industries-cannot-be-forced-to-pay-wages-during-lockdown-panel-summary

Context: In it’s report submitted recently on the Industrial Relations Code, 2019, the Parliamentary Committee has recommended that in case of natural calamities, payment of wages to the workers until the re-establishment of the industry may be unjustifiable. 

Recommendations of Parliamentary Committee:

  • Committee Chairman Bhartruhari Mahtab added that the ongoing lockdown to check the spread of COVID-19 can be counted as one such calamity.
  • The Committee has suggested that clarity be brought in so that employers not responsible for closure or lay off, are not disadvantaged in case of such natural calamity of high intent.
  • The basic idea about recommendations is that the industry should also not be forced when the situation is beyond their control. 
  • The law has to be reasonable and it is for the government to step in and extend a helping hand for the industries.
  • The committee supported the idea of allowing companies with up to 300 workers to fire people or close down units without prior approval of the government, a threefold increase from the current threshold.

About the Industrial Relations Code 2019:

  • The Code provides for the recognition of trade unions, notice periods for strikes and lock-outs, standing orders, and resolution of industrial disputes.   
  • It subsumes and replaces three labour laws: the Industrial Disputes Act, 1947; the Trade Unions Act, 1926; and the Industrial Employment (Standing Orders) Act, 1946.  
  • The Bill applies to all establishments except those engaged in charitable and philanthropic work, domestic work, sovereign functions of the state and any notified activity.  Trade Unions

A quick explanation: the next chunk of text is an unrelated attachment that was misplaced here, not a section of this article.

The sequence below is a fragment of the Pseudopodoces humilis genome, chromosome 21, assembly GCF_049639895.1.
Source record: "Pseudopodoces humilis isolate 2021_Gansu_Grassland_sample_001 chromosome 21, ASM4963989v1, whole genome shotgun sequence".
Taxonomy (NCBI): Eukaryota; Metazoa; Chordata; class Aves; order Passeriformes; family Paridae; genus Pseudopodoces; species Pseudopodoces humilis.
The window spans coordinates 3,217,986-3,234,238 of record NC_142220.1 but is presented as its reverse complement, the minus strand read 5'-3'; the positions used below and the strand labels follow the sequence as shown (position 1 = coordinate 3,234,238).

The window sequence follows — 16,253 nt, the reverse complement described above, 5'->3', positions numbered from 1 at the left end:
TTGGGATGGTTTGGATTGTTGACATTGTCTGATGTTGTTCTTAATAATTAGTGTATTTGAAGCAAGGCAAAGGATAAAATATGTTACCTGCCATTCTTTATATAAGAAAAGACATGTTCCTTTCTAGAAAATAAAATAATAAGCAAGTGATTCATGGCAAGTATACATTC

Background

  • In India, labour falls under the Concurrent List of the Constitution.  Therefore, both Parliament and state legislatures can make laws regulating labour.   
  • Currently, there are over 100 state and 40 central laws regulating various aspects of labour such as resolution of industrial disputes, working conditions, social security and wages.
  • The Second National Commission on Labour (2002) found existing legislation to be complex, with archaic provisions and inconsistent definitions. 
  • To improve ease of compliance and ensure uniformity in labour laws, the National Commission recommended that existing labour laws should be consolidated into broader groups such as 
  1. industrial relations, 
  2. wages, 
  3. social security, 
  4. safety, and 
  5. welfare and working conditions.

The Key features of the bill:

  1. Trade union:
    1. Registration:  
      1. Seven or more members of a trade union can apply to register it.  
      2. Trade unions that have a membership of at least 10% of the workers or 100 workers, whichever is less, will be registered. 
      3. The overall membership cannot go below seven workers.    
    2. Recognition: The central or state government may recognise a trade union or a federation of trade unions as Central or State Trade Unions respectively. 
    3. Negotiating union and council: 
      1. The trade union with at least 75% of the workers as members will be considered the sole negotiating union, for the purpose of negotiating with the employer of the establishment.  
      2. In case no union has at least 75% of the workers as members, a negotiating council shall be formed consisting of representatives of unions.  
  2. Strikes and lock-outs: In all industrial establishments, an employee cannot go on strike:  
    1. unless he gives notice for a strike within 60 days before striking, and 
    2. within 14 days of giving such notice.  

Similar notice provisions exist for lock-out of workers. 

Lock-out refers to the following actions by an employer: (i) temporary closure of an establishment, (ii) suspension of work, or (iii) refusal to continue employing workers. 

  1. Lay-off and retrenchment: Establishments in which at least 50 workers are employed, are required to give to every worker who has completed at least one year of continuous service: 
    1. 50% of basic wages and dearness allowance if he is laid off, and 
    2. one month’s notice (or equivalent wages) and 15 days’ wages for every year of continuous service for such period to a worker who has been retrenched.